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The Weekend Australian - Review - - Television -

WHY do se­quels to good come­dies so rarely come off? Is it be­cause the film­mak­ers, in­stead of stick­ing to a suc­cess­ful for­mula, want to try some­thing dif­fer­ent, and In­stead of re­hash­ing well-tested jokes (with vari­a­tions, of course) they want their char­ac­ters to ‘‘ de­velop’’ and move on? It’s a com­mon trap, and one Harold Ramis would know about. In An­a­lyse This (Sun­day, 6.30pm, Starpics), Ramis made one of the smartest come­dies of the 90s, with a sparkling script and two charis­matic ac­tors in top form.

Robert De Niro played Paul Vitti, a New York mob­ster who is go­ing soft — blub­ber­ing over baby an­i­mals on TV and spar­ing ri­val gang­sters who de­serve to be whacked. Anx­ious col­leagues re­fer him to an up­tight psy­chi­a­trist (Billy Crys­tal), who is in­evitably drawn into Vitti’s crim­i­nal world, even sav­ing the gang­ster’s life dur­ing a shootout.

Ramis’s se­quel, An­a­lyse That (Sun­day, 8.30pm, Starpics), is cruder and more sen­ti­men­tal, sig­nalling a darker mood from the open­ing cred­its. One of the plea­sures of the orig­i­nal was its gen­tle send-up of the psy­chi­atric pro­fes­sion, which Crys­tal seemed to rel­ish. It would have been a good joke in An­a­lyse That if De Niro had started spout­ing the kind of psy­chob­a­b­ble used by some of Crys­tal’s pa­tients (‘‘I needed room to de­fine my­self as a per­son, to get in touch with my unique­ness’’). In­stead we a get a car chase, or­gasm jokes, a bul­lion rob­bery and an em­bar­rass­ingly lame per­for­mance from An­thony Lapaglia as an ac­tor with an Aussie ac­cent. I’d see the first film.

Last year’s in­trigu­ing sci-fi ad­ven­ture The Ad­just­ment Bureau (Sun­day, 8.30pm, Show­time Pre­miere) be­longs in the cat­e­gory of good ideas that don’t quite come off. Matt Da­mon plays a New York politi­cian who falls in love with a dancer (Emily Blunt). But their ro­mance doesn’t ac­cord with a grand plan for the uni­verse de­vised by un­seen Higher Pow­ers and en­forced here be­low by a bunch of fe­dora-topped char­ac­ters called the Ad­just­ment Bureau, whose job is to step in when­ever the or­dained course of fate looks like go­ing off the rails.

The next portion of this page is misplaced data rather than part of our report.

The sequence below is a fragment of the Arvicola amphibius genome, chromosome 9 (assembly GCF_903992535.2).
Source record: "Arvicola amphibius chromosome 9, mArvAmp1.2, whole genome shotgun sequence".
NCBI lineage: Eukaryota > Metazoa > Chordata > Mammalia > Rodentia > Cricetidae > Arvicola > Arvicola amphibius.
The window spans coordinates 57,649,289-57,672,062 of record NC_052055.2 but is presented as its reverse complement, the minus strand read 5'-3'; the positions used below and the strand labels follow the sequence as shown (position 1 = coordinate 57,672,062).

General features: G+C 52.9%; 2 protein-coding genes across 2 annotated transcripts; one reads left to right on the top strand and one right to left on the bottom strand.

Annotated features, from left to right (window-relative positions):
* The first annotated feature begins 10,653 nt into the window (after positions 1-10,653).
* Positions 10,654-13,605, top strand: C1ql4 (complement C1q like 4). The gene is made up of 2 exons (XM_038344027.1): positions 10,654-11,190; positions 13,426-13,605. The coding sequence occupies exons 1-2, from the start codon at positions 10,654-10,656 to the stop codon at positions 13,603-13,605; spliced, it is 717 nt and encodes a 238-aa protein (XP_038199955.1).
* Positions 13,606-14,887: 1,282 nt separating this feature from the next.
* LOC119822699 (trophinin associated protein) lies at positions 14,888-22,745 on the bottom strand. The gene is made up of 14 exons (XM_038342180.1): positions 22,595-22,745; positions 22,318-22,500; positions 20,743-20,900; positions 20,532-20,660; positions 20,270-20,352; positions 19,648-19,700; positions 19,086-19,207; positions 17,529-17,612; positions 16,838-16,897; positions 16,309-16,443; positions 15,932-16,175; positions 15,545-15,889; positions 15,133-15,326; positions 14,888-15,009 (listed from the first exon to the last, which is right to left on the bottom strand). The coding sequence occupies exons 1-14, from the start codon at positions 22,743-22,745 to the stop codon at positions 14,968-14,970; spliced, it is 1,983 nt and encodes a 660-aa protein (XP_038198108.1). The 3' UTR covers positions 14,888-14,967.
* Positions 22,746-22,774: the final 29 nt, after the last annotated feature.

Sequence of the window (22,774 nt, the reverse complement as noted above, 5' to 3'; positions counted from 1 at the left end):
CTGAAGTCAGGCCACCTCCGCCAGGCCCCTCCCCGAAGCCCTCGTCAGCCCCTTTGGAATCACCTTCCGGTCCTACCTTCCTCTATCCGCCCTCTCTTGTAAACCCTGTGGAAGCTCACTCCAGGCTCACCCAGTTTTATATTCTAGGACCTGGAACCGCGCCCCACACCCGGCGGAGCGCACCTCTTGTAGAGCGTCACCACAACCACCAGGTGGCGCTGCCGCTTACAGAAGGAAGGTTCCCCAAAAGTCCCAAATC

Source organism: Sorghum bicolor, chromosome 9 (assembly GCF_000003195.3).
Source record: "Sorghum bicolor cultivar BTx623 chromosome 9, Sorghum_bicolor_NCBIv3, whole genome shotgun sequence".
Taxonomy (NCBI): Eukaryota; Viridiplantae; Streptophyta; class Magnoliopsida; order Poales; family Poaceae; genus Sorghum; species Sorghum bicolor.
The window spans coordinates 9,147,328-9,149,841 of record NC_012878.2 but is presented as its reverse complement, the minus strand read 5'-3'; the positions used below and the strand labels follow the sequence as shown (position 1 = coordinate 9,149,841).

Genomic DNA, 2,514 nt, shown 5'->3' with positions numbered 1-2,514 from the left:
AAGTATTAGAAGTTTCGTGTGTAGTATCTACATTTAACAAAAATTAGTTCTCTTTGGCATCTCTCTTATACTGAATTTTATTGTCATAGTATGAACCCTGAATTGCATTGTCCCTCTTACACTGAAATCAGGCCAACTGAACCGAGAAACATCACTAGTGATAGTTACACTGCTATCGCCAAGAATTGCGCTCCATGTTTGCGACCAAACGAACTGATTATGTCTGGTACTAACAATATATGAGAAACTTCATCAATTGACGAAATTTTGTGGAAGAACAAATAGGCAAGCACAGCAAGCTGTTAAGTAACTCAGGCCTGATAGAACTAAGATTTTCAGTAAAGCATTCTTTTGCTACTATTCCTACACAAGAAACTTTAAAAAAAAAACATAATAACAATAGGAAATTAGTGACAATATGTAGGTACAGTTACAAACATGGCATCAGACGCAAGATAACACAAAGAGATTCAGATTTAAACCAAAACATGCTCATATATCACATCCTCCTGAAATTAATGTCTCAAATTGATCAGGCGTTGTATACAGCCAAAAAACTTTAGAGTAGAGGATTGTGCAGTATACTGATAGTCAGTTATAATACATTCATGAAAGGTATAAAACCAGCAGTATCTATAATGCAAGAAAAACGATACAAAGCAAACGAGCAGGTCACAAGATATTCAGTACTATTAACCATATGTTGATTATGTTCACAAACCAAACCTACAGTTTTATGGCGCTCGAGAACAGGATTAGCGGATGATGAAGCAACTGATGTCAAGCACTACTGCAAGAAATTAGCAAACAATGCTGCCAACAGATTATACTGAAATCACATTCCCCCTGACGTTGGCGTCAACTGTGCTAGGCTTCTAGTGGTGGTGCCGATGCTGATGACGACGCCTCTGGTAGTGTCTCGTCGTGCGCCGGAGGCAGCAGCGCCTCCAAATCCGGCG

Di­rected by Ge­orge Nolfi, it’s based on a story by Philip K. Dick, whose ideas were of­ten more sub­tle and in­ge­nious than the many films they in­spired. I would have liked a more pen­e­trat­ing look at the na­ture of free will and the work­ings of destiny (Pow­ell and Press­burger’s glo­ri­ous fan­tasy A Mat­ter of Life and Death shows how to do it). Da­mon and Blunt work hard, but the film falls short of its good in­ten­tions. There’s a feast this week for Pe­dro Almod­ovar cult fol­low­ers, be­gin­ning on Tues­day with Volver (11am, World Movies), a su­per­nat­u­ral melo­drama star­ring Pene­lope Cruz, in which (among other things) a mother’s ghost re­turns from the grave to sort out some fam­ily is­sues. (As with all Almod­ovar plots, it’s nec­es­sary to over­sim­plify, and as with all Almod­ovar films, there are con­stant vis­ual de­lights.) Live Flesh (Tues­day, 8.30pm, World Movies) ne­go­ti­ates the many twists of a Ruth Ren­dell mys­tery to de­liver a story of re­venge mixed with pathos and hu­mour. All About My Mother (Thurs­day, 11.55am, World Movies) in­cludes among its char­ac­ters a pro­mis­cu­ous trans­ves­tite, a trans­gen­dered pros­ti­tute and an­gelic Sis­ter Rosa (Cruz again), whose mis­sion is to min­is­ter to un­happy street­walk­ers.

In Women on the Verge of a Ner­vous Break­down (Thurs­day, 8.30pm, World Movies), one of the di­rec­tor’s early suc­cesses, An­to­nio Ban­deros stars in a mad­cap af­fair full of poignant mis­un­der­stand­ings, buried fam­ily se­crets, sui­ci­dal lovers and ec­cen­tric hang­ers-on. There’s enough heartache, farce and wild co­in­ci­dence in your av­er­age Almod­ovar film to sup­ply Hol­ly­wood screen­writ­ers with a life­time of ideas. Florid, melo­dra­matic and over-the-top they may seem, but al­ways with a rich vein of com­pas­sion and un­der­stand­ing.

Car­men Maura and Pene­lope Cruz in Pe­dro Almod­ovar’s cult clas­sic Volver

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